Innes has spoken about wanting to make the show evoke the almost zen-like "intermissions" that the BBC would play between programmes in the early years of television. (A typical example: several dialogue-free minutes of a potter's wheel set to light music.) The first show exemplifies this, offering a simple proposition for anyone tuning in. If you give us half an hour of your attention, we will give you something to go away with. This show is for everyone and is about everything. You may not like all of it, but it will all be made as well as we can make it.

I won't give a blow-by-blow account of each show as the element of surprise is part of the appeal, but suffice to say the first three episodes maintain this level of quality with only one or two segments that feel like filler that could be trimmed out with minimal detriment.

Episode two gives us the aforementioned Marx Brothers routine (I've seen some sources claim this song was cowritten by Eric Idle, and lines like "How many dodos do you know? They're not even put on display" certainly have his cadence), as well as introducing the Nobby Normal character with the gorgeously bleak Three Piece Suite.

By episode three the show feels like it's gotten fully into its stride, with Innes blowing raspberries at organised religion (Immortal Invisible), dropping the clowning for more emotionally vulnerable songs (including one dedicated to his wife), then circling back to mix these two themes together with the inspired God Is Love. (Which explores the funny - and then still somewhat fresh - idea of the eponymous bathroom graffiti actually causing the reader to have a religious epiphany - "Which one of the apostles had owned a ballpoint pen?")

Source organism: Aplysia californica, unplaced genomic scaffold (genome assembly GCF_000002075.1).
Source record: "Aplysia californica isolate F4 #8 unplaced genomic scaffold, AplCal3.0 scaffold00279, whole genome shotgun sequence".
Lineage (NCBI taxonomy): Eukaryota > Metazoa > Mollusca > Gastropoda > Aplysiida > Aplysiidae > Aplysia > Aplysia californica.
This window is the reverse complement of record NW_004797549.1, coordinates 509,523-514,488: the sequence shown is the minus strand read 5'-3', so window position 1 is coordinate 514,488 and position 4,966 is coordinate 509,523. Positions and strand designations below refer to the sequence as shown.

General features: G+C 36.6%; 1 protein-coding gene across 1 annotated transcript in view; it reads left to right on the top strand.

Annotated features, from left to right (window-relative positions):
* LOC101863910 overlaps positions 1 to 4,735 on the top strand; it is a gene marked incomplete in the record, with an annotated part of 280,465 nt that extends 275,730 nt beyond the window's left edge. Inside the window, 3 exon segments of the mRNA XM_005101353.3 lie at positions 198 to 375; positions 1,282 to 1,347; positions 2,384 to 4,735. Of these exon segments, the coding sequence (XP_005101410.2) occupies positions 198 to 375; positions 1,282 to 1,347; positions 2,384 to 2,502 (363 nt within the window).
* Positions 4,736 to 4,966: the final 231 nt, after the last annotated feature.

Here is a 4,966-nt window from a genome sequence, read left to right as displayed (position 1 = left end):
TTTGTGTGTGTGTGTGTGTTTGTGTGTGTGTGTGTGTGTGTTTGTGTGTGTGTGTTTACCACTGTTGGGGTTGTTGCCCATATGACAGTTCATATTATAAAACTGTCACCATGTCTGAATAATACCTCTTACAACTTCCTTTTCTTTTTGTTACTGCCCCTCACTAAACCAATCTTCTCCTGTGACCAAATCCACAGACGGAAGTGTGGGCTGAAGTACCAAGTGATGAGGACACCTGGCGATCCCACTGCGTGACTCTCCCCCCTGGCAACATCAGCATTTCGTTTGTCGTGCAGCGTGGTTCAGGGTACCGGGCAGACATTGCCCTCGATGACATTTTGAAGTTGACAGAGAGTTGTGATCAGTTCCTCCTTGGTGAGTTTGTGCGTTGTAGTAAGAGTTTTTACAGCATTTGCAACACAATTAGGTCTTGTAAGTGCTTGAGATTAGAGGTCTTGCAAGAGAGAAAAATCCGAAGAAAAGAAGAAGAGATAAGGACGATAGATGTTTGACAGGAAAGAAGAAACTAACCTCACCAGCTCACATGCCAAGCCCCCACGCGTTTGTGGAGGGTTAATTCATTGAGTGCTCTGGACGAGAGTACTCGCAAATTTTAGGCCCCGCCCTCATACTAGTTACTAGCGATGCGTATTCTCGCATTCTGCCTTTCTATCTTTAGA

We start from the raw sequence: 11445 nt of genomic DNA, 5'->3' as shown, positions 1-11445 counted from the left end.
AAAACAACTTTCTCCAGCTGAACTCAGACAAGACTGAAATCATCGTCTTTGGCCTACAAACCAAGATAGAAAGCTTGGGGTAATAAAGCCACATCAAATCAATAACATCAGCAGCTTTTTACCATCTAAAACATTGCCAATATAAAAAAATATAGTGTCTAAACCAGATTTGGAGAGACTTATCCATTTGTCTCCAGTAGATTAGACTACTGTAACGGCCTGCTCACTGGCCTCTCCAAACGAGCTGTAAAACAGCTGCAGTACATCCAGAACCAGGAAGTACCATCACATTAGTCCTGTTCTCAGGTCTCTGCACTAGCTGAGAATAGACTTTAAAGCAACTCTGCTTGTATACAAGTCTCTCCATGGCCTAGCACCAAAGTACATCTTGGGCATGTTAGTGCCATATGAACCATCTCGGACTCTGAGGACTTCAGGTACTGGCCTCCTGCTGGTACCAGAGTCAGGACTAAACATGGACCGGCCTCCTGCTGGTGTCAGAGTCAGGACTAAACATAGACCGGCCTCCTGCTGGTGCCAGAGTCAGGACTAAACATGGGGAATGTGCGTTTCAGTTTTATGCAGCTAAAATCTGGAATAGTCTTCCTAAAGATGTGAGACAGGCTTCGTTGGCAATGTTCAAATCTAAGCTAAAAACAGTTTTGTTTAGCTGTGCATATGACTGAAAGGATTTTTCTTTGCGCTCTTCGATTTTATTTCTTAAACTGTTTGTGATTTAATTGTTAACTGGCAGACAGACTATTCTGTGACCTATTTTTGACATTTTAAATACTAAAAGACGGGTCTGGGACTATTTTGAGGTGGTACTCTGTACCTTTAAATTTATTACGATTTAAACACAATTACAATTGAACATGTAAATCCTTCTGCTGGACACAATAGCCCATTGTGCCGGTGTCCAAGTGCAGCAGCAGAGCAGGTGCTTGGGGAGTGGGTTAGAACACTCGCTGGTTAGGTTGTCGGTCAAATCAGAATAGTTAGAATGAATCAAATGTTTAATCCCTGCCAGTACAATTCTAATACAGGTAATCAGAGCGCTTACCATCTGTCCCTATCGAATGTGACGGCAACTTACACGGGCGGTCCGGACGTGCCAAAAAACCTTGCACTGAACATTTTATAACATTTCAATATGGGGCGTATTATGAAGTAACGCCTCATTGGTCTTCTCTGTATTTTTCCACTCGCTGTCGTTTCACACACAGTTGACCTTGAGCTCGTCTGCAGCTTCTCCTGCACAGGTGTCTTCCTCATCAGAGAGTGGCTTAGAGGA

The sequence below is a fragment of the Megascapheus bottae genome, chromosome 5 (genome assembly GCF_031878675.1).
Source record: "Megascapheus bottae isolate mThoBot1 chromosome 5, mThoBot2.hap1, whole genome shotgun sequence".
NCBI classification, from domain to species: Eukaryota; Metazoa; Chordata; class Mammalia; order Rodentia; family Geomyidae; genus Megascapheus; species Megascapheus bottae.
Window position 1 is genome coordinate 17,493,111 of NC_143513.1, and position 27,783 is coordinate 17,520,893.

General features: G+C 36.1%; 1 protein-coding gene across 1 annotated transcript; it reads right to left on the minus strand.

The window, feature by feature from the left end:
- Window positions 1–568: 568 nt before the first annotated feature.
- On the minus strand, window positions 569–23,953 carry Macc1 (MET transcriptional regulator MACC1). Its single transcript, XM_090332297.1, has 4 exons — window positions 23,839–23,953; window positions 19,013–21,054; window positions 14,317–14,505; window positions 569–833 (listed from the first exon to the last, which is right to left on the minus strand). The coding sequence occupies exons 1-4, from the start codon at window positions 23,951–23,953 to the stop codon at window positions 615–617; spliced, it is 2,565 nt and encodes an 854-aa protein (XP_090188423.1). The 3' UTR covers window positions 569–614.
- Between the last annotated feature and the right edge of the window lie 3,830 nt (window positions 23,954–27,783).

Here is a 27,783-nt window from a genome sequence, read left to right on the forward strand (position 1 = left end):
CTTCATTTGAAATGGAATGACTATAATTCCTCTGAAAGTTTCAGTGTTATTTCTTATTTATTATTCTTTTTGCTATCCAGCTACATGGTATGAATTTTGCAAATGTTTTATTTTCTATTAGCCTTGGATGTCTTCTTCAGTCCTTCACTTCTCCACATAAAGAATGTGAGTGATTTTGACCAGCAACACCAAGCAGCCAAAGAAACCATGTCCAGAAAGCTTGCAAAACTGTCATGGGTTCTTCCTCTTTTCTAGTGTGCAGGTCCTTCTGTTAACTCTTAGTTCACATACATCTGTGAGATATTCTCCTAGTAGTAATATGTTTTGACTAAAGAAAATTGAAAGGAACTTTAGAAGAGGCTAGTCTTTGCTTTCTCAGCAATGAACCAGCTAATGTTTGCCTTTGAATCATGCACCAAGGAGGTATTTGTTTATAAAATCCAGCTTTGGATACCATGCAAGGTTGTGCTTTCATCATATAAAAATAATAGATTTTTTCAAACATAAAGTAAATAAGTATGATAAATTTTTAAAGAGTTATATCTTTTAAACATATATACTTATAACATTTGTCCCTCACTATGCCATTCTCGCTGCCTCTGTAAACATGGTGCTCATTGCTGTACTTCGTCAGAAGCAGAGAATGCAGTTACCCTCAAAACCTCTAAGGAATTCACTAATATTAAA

The back half of this series is mostly a bit dull and laboured, with a few bright spots. Episode four (featuring cartoonist Ralph Steadman in his studio and a brief skit about disagreeable backing singers) just about rattles along. Show five can be skipped - the opener (Caveman's Dream) is a cute idea but most of rest is weirdly creepy and misogynistic, each item on the broad topic of 'women' being somehow more cringeworthy and dated in it's attitudes than the last.

The last of the six is somewhat better (although the conceit of Early Morning Train is a bit iffy) but definitely feels like it's composed from any remaining scraps they could muster. Betjeman reappears (twice), we have another Rutland Weekend do-over (Shangri-La), and most of the rest of the running time is given over to corny ABBA-esque pop that Innes was presumably offering to his record label around the time in a stab at commercial appeal.